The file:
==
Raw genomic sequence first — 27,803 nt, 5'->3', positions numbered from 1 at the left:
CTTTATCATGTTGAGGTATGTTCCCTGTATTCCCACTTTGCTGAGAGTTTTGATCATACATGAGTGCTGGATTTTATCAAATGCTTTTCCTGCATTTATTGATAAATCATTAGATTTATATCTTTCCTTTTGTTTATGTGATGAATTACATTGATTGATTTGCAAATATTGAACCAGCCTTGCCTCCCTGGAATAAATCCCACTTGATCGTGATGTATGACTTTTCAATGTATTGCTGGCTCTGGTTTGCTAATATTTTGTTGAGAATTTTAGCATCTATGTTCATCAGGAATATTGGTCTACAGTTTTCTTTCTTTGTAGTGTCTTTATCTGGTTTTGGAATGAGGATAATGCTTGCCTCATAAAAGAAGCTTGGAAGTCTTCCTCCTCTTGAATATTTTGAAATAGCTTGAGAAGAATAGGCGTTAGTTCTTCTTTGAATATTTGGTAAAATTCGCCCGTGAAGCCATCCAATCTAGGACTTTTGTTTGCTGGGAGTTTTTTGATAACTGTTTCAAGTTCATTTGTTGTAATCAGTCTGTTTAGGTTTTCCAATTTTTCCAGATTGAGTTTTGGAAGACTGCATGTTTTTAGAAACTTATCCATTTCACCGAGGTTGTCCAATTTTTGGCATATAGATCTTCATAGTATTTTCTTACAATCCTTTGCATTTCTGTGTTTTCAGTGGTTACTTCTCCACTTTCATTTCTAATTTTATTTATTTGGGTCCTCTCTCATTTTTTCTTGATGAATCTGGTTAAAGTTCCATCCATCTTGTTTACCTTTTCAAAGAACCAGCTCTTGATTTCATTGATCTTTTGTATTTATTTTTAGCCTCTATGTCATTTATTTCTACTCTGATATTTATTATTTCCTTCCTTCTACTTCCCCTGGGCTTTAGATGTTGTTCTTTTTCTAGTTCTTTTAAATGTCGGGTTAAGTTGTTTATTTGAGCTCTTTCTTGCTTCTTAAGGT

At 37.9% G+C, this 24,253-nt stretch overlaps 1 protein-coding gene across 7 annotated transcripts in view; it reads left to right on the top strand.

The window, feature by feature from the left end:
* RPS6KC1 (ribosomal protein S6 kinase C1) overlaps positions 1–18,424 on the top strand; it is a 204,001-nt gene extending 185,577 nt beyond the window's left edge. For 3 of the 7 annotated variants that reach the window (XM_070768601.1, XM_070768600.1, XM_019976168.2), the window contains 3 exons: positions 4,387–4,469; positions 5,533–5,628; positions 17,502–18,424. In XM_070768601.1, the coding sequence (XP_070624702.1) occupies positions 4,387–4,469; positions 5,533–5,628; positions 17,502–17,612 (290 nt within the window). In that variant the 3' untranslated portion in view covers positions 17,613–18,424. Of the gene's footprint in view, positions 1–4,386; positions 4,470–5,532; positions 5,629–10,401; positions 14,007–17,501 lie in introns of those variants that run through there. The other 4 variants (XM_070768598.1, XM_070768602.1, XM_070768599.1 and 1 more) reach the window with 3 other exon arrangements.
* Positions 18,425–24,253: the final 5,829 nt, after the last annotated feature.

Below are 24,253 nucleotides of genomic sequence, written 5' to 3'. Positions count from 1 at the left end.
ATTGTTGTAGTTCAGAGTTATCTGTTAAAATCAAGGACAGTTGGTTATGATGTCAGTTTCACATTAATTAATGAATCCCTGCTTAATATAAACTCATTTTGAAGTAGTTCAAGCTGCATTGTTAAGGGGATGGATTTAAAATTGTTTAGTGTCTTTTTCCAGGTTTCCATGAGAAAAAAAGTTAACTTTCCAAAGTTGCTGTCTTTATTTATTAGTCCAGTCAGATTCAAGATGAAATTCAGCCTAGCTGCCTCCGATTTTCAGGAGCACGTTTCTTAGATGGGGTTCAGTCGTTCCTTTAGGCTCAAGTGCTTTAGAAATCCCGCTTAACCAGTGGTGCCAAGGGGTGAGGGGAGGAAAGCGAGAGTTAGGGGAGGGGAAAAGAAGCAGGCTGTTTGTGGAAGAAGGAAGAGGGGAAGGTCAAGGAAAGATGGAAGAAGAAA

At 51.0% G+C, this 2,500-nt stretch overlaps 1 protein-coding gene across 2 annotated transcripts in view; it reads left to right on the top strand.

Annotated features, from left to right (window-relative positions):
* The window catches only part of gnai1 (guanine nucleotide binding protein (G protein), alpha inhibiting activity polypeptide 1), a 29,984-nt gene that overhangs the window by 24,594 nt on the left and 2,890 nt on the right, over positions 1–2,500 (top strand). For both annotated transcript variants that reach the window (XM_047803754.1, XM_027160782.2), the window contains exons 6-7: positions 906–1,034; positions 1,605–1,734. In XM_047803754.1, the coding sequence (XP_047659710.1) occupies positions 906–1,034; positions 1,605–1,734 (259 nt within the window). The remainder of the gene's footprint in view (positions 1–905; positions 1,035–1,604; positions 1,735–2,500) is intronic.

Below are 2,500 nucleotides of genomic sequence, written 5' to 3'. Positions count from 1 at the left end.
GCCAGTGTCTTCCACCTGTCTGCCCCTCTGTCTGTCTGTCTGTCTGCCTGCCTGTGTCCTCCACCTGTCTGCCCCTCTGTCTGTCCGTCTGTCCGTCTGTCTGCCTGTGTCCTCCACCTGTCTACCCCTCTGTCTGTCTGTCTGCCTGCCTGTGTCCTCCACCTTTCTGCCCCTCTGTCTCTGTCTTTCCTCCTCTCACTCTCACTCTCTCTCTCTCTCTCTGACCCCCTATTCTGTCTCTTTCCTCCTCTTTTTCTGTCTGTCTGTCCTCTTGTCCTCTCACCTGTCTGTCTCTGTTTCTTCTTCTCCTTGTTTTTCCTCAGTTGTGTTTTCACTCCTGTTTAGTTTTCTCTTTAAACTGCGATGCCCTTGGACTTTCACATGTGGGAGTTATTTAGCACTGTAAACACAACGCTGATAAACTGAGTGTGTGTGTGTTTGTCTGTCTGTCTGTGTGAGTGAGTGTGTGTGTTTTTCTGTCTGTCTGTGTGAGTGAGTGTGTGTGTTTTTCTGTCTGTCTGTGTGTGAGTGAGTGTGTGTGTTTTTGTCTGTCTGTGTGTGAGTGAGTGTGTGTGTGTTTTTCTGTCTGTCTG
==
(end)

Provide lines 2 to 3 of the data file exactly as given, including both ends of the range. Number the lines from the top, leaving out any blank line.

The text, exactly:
CTTTATCATGTTGAGGTATGTTCCCTGTATTCCCACTTTGCTGAGAGTTTTGATCATACATGAGTGCTGGATTTTATCAAATGCTTTTCCTGCATTTATTGATAAATCATTAGATTTATATCTTTCCTTTTGTTTATGTGATGAATTACATTGATTGATTTGCAAATATTGAACCAGCCTTGCCTCCCTGGAATAAATCCCACTTGATCGTGATGTATGACTTTTCAATGTATTGCTGGCTCTGGTTTGCTAATATTTTGTTGAGAATTTTAGCATCTATGTTCATCAGGAATATTGGTCTACAGTTTTCTTTCTTTGTAGTGTCTTTATCTGGTTTTGGAATGAGGATAATGCTTGCCTCATAAAAGAAGCTTGGAAGTCTTCCTCCTCTTGAATATTTTGAAATAGCTTGAGAAGAATAGGCGTTAGTTCTTCTTTGAATATTTGGTAAAATTCGCCCGTGAAGCCATCCAATCTAGGACTTTTGTTTGCTGGGAGTTTTTTGATAACTGTTTCAAGTTCATTTGTTGTAATCAGTCTGTTTAGGTTTTCCAATTTTTCCAGATTGAGTTTTGGAAGACTGCATGTTTTTAGAAACTTATCCATTTCACCGAGGTTGTCCAATTTTTGGCATATAGATCTTCATAGTATTTTCTTACAATCCTTTGCATTTCTGTGTTTTCAGTGGTTACTTCTCCACTTTCATTTCTAATTTTATTTATTTGGGTCCTCTCTCATTTTTTCTTGATGAATCTGGTTAAAGTTCCATCCATCTTGTTTACCTTTTCAAAGAACCAGCTCTTGATTTCATTGATCTTTTGTATTTATTTTTAGCCTCTATGTCATTTATTTCTACTCTGATATTTATTATTTCCTTCCTTCTACTTCCCCTGGGCTTTAGATGTTGTTCTTTTTCTAGTTCTTTTAAATGTCGGGTTAAGTTGTTTATTTGAGCTCTTTCTTGCTTCTTAAGGT

At 37.9% G+C, this 24,253-nt stretch overlaps 1 protein-coding gene across 7 annotated transcripts in view; it reads left to right on the top strand.